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Vanessa Rivera Quiñones Makes Mathematical Models

Updated: Jan 22





Meet Dr. Vanessa Rivera Quiñones

Mathematical Biologist


This Project:

Studying how parasites spread



You can watch an interview with Vanessa at Meet a Mathematician.



Vanessa Rivera Quiñones says you do not have to study math to do math. It will turn up in most things that you do. But mathematicians don’t just do math. They want to find out how things connect to each other. They like finding patterns. They want to find out how all those connections works together. One of her favorite quotes about mathematicians is this:


“A mathematician, like a painter or poet, is a maker of patterns.” - G. H. Hardy, A Mathematician's Apology (London 1941)

Vanessa studies how disease spreads in little water fleas called Daphnia. When these water fleas are healthy, they look see-through. You can actually see what they have eaten. If they are eating algae, they do not get sick. But if they eat fungi spores, they will probably die. Fungi spores grow into fungi. When they do, the water flea is easier to see. Fish are more likely to eat them. But worse than that, the spores are parasites. They live inside the water flea and depend on it for food to grow.





Once Vanessa makes a model like the one above, they use computers to get an estimate the size of each of the groups. They want to see how the numbers change over time.





Daphnia are tiny, about the size of a sharpened crayon tip. But they have a big impact on our fresh water lakes and ponds. They are the bottom of the food chain, so lots of animals eat them. And they clean the lake water because they filter it to find scraps to eat. We all want our clean water in our lakes, for ourselves and for the other animals living there.


“There are many ways to be a mathematician. You can follow many career paths. The most important thing is to find what brings you joy.” Vanessa Rivera Quiñones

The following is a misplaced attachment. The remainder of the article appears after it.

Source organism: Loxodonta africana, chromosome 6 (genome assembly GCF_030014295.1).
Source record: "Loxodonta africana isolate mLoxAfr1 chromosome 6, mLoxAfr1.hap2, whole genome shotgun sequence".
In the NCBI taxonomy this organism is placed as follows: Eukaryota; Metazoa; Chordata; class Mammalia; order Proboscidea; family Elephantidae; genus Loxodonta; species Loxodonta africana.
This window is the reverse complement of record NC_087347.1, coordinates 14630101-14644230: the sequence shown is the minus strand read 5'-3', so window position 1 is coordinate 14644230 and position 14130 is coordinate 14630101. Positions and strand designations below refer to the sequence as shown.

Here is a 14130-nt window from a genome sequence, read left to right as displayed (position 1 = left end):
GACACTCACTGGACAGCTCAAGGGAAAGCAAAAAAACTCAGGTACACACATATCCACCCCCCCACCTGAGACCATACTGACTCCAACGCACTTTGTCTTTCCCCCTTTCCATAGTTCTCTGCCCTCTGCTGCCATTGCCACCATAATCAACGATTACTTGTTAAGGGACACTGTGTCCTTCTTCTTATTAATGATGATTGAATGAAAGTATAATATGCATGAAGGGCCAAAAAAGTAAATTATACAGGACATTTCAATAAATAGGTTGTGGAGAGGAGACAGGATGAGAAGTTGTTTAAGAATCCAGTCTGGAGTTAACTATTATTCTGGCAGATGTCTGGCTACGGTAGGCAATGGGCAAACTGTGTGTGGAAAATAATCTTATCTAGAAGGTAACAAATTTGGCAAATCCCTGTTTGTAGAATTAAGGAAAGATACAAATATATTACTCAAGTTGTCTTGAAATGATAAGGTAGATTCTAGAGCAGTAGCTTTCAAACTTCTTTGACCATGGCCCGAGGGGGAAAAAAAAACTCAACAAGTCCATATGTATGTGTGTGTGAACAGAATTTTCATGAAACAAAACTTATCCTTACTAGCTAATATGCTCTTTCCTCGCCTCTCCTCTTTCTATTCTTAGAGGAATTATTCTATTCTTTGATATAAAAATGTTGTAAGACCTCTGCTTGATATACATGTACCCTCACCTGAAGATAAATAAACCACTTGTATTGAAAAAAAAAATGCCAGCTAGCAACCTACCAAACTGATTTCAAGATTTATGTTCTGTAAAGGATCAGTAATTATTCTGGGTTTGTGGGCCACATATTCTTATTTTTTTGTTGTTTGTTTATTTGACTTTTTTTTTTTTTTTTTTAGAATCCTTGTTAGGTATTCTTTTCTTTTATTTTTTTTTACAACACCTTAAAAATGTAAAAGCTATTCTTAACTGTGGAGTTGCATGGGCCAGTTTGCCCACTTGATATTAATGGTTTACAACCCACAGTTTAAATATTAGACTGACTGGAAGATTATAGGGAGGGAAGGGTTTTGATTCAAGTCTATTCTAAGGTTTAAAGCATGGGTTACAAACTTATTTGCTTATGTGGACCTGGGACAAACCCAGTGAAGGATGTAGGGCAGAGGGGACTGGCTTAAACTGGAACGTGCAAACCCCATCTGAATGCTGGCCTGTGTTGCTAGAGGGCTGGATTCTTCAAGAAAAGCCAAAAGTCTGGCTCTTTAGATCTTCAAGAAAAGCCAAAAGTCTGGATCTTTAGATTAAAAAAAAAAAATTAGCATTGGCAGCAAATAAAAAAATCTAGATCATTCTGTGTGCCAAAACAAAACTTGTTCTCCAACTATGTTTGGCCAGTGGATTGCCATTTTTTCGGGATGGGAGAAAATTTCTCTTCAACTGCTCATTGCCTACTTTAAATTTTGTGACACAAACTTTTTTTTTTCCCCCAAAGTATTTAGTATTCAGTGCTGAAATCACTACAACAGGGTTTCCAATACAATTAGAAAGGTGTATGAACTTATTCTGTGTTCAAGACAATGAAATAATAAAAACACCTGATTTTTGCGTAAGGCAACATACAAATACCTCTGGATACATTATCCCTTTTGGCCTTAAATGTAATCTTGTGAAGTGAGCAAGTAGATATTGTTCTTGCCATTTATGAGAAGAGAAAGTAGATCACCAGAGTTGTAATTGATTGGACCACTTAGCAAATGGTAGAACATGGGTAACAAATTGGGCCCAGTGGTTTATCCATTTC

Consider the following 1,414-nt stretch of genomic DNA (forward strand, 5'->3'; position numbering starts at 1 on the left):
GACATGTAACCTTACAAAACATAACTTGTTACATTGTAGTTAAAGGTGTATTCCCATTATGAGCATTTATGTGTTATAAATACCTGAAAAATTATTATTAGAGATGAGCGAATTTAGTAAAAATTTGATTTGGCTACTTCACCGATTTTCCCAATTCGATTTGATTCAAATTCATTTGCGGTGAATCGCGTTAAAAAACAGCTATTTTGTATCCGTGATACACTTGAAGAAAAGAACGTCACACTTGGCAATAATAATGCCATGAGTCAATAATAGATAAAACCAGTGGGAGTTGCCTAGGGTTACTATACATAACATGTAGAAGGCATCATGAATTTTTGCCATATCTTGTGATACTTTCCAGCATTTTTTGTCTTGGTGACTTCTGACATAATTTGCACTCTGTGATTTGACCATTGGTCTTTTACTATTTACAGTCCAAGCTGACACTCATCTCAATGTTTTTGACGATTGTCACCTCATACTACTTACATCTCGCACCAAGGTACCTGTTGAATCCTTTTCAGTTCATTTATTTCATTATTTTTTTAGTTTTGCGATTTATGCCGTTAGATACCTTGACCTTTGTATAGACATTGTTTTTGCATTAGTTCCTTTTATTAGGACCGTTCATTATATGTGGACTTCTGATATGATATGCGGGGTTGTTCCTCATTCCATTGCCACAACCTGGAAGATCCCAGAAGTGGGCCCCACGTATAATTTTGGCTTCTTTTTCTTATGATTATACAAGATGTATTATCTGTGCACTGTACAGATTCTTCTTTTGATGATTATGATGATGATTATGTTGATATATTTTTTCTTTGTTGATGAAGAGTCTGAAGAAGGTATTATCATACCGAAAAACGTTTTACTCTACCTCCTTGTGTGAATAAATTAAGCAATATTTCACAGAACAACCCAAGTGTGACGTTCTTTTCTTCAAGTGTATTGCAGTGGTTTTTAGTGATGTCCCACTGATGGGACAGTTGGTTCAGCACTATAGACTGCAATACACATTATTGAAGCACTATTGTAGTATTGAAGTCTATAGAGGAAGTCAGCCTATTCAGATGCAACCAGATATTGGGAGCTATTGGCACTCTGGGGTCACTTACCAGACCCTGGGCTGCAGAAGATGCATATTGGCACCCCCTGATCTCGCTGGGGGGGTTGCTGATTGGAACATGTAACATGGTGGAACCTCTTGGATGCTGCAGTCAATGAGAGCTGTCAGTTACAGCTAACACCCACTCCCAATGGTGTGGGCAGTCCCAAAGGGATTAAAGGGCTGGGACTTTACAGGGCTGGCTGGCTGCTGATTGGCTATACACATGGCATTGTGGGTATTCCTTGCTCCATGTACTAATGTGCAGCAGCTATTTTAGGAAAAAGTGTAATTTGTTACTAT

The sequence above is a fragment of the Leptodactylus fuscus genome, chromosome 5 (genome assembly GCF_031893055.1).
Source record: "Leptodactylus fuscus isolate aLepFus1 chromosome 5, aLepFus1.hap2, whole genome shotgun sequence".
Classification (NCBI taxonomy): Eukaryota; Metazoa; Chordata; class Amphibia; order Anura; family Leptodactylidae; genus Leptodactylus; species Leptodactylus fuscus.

Vanessa says that you must find out what makes life better for you and for others. That is the path for you.


Photo Credits

All photos on this page by permission of Vanessa Rivera Quiñones







You can learn more about making math models in the these books . . .



The Rabbit Problem

by Emily Gravett

The rabbit problem models a rabbit population and how it grows and grows and grows . . .

How does 1+1 = 288? A family of rabbits soon supplies the answer in this funny story! Hop along to Fibonacci's Field and follow Lonely and Chalk Rabbit through a year as they try to cope with their fast expanding brood and handle a different seasonal challenge each month, from the cold of February to the wet of April and the heat of July. You can find Emily Gravett's other books at her website.




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What's the Point of Math?

If you want to find your path into math, try this book. It unpacks how math is an essential part of our everyday life in ways that you never thought of. Full of crazy facts, magic tricks, and mathematical brainteasers and beautiful illustrations show you that math is interesting, fun, and not intimidating at all!

Ever wondered where math originated from? This fantastic educational book unpacks all the curious questions that your child has about math including intriguing historical stories that explore the often-surprising origins of math that we use in our daily lives.

Math in our daily lives is used in many things that might not even seem that obvious.






. . . and visit these websites to

learn about lake ecology.



Freshwater Habitat explained by National Geographic



How these Water Fleas can save your water quality and life



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